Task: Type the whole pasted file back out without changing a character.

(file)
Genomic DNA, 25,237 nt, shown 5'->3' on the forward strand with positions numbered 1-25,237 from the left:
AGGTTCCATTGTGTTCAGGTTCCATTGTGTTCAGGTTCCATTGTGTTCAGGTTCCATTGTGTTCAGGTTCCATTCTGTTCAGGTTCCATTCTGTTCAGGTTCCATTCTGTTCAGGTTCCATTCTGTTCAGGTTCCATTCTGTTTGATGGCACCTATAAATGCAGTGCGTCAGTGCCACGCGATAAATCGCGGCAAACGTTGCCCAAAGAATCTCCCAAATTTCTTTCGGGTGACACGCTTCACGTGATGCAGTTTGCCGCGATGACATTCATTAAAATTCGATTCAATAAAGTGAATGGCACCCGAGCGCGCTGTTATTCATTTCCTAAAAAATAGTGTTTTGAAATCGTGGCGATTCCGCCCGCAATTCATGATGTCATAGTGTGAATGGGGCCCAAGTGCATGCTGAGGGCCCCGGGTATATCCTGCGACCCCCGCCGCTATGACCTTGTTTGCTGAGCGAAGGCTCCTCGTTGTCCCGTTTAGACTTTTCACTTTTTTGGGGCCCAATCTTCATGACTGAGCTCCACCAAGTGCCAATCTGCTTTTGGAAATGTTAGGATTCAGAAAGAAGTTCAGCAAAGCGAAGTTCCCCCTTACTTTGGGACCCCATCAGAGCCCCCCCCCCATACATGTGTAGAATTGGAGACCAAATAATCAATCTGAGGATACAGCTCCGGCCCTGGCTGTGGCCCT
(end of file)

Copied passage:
Genomic DNA, 25,237 nt, shown 5'->3' on the forward strand with positions numbered 1-25,237 from the left:
AGGTTCCATTGTGTTCAGGTTCCATTGTGTTCAGGTTCCATTGTGTTCAGGTTCCATTGTGTTCAGGTTCCATTCTGTTCAGGTTCCATTCTGTTCAGGTTCCATTCTGTTCAGGTTCCATTCTGTTCAGGTTCCATTCTGTTTGATGGCACCTATAAATGCAGTGCGTCAGTGCCACGCGATAAATCGCGGCAAACGTTGCCCAAAGAATCTCCCAAATTTCTTTCGGGTGACACGCTTCACGTGATGCAGTTTGCCGCGATGACATTCATTAAAATTCGATTCAATAAAGTGAATGGCACCCGAGCGCGCTGTTATTCATTTCCTAAAAAATAGTGTTTTGAAATCGTGGCGATTCCGCCCGCAATTCATGATGTCATAGTGTGAATGGGGCCCAAGTGCATGCTGAGGGCCCCGGGTATATCCTGCGACCCCCGCCGCTATGACCTTGTTTGCTGAGCGAAGGCTCCTCGTTGTCCCGTTTAGACTTTTCACTTTTTTGGGGCCCAATCTTCATGACTGAGCTCCACCAAGTGCCAATCTGCTTTTGGAAATGTTAGGATTCAGAAAGAAGTTCAGCAAAGCGAAGTTCCCCCTTACTTTGGGACCCCATCAGAGCCCCCCCCCCATACATGTGTAGAATTGGAGACCAAATAATCAATCTGAGGATACAGCTCCGGCCCTGGCTGTGGCCCT